Lessons in wine: discover the sweet magic of Sauternes

Jonathan Dart
Grapes infected with "noble rot"

Most of us would rank Bordeaux among the great red wine-making regions of the world and, with around 450m bottles produced there each year, we’re certainly not short of a drop. However, there is also a substantial following for White Bordeaux; Sauvignon Blanc fans would be advised to divert their attention from New Zealand for a moment and explore the wonderful wines of Graves, an unexplored haven of sweet wines.

The classic dessert wines include Tokaj from Hungary, Icewine from Canada (also produced as Eiswein in Germany) or if that isn’t sweet enough for you, then perhaps Trockenbeerenauslese. Try saying that after you’ve had a glass or two. There are many more wonderful examples of sweet wines but probably the most famous of them all is Sauternes, which most would also argue is the leader of the pack, yet has been neglected in recent years.

There are many ways to produce sweet wine, but perhaps the most highly regarded method is through botrytis, otherwise known as “noble rot”. This is a fungus which causes the grapes to dehydrate and shrivel while maintaining high sugar levels. A significant amount of the three varietals in Sauternes (Semillon, Sauvignon Blanc & Muscadelle) will inevitably be made into dry white wine, as only the grapes that have been sufficiently infected are ready to be made into liquid gold. These precious grapes are painstakingly handpicked so, not only is the whole process both labour intensive and costly, but production is invariably limited; it takes roughly an entire vine to produce just one bottle of Sauternes.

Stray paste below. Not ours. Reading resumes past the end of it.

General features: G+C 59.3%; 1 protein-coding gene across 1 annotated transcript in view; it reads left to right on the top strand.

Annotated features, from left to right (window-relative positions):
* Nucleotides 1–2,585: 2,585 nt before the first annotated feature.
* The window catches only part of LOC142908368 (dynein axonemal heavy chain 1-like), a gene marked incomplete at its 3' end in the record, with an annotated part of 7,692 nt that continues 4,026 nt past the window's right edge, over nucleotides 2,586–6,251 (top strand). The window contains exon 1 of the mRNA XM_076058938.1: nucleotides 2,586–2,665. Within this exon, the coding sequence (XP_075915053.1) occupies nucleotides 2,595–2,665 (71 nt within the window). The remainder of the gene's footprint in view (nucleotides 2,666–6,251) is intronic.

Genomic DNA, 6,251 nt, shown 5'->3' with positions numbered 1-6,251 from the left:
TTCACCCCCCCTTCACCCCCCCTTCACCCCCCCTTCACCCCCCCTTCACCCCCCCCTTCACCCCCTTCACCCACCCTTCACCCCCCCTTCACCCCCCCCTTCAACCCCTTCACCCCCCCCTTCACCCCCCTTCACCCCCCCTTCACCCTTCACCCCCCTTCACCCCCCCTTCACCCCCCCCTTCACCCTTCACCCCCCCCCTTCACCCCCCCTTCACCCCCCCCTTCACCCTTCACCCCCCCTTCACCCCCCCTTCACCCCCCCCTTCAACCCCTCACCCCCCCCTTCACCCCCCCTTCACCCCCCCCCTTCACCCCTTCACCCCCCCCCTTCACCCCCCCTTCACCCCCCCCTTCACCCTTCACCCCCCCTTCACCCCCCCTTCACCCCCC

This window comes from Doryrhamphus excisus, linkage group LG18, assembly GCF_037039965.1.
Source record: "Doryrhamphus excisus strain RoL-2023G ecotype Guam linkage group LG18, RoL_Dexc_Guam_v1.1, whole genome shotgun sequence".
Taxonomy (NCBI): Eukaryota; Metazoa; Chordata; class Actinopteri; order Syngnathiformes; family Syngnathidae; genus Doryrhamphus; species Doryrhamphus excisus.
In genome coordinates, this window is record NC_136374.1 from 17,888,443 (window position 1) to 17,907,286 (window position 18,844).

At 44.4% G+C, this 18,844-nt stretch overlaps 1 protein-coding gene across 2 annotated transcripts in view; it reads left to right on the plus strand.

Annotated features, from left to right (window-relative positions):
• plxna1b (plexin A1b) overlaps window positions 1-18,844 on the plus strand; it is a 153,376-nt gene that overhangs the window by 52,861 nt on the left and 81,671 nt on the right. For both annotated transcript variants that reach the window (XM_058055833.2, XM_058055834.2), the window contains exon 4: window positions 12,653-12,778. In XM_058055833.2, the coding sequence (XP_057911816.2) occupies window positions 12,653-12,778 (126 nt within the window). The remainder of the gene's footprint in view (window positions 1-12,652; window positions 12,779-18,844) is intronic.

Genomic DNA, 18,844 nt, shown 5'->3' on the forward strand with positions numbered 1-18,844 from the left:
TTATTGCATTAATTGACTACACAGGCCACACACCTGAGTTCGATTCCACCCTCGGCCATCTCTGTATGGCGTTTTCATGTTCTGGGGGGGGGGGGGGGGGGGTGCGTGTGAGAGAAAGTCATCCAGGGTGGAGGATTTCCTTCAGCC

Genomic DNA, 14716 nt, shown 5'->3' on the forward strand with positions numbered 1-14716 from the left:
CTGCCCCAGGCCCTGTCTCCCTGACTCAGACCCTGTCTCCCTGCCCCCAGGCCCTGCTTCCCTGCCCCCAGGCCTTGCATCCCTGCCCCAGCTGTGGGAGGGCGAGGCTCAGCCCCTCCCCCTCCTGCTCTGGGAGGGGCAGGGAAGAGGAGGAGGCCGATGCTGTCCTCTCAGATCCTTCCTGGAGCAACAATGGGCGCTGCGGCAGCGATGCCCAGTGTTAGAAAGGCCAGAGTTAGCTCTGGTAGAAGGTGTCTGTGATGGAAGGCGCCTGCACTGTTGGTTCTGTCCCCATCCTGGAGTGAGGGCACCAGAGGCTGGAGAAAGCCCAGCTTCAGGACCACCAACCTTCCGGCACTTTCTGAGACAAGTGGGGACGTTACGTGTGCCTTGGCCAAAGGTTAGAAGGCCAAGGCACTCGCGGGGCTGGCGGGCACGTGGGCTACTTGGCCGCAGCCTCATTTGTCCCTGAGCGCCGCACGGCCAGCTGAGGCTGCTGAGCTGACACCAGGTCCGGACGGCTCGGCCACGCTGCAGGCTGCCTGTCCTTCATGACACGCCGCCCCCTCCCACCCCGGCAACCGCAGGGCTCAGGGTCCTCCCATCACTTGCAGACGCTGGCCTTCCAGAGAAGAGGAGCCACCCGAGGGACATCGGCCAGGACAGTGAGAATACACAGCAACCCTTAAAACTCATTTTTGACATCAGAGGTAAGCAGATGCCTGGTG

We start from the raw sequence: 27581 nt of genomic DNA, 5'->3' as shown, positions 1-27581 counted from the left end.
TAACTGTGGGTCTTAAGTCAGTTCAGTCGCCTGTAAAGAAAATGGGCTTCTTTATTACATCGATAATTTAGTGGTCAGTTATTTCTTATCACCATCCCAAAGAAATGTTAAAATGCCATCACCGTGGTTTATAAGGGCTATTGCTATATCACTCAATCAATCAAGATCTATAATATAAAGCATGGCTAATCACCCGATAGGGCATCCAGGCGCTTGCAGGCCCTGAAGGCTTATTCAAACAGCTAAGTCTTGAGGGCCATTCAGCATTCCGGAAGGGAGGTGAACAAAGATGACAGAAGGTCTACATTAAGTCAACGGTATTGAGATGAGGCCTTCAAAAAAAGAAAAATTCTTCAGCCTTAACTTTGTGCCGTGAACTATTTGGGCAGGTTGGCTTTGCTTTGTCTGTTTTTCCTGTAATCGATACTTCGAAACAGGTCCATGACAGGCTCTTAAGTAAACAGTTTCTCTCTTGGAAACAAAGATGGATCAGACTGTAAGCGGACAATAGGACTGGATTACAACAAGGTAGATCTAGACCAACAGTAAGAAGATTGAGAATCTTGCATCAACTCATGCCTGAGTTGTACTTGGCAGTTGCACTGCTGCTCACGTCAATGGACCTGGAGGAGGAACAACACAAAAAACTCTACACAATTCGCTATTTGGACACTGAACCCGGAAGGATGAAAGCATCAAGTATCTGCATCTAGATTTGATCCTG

As with the rest of Bordeaux, Sauternes has very specific conditions, which are absolutely perfect for this much-loved wine. The best vineyards of Sauternes lie on the gravel banks of Ciron, a small tributary off the Garonne River, which produces the famous mists in the region that are absolutely key to enhancing the effects of botrytis. While this method of winemaking occurs all over the world, the conditions in Sauternes are unmatched by any other.

There are five communes in Sauternes that are permitted to label their sweet wine with this iconic name. Apart from the Sauternes village itself, the other most notable commune is Barsac, which is also allowed to label wines under its own name. This area produces some wonderful wines, most notably Chateau Climens. Within Sauternes itself, there is one Chateau which is absolutely unrivalled both in reputation and quality, notably Chateau d’Yquem. Loved and revered by critics and collectors around the world, even the other Estates in the region concede that they are top dog. No great collection is complete without a case.

Sauternes is too good to be reserved as an annual Christmas treat, as it so often is in this country; it’s a thing of beauty that should be delved into on a regular basis – just don’t tell your dentist.


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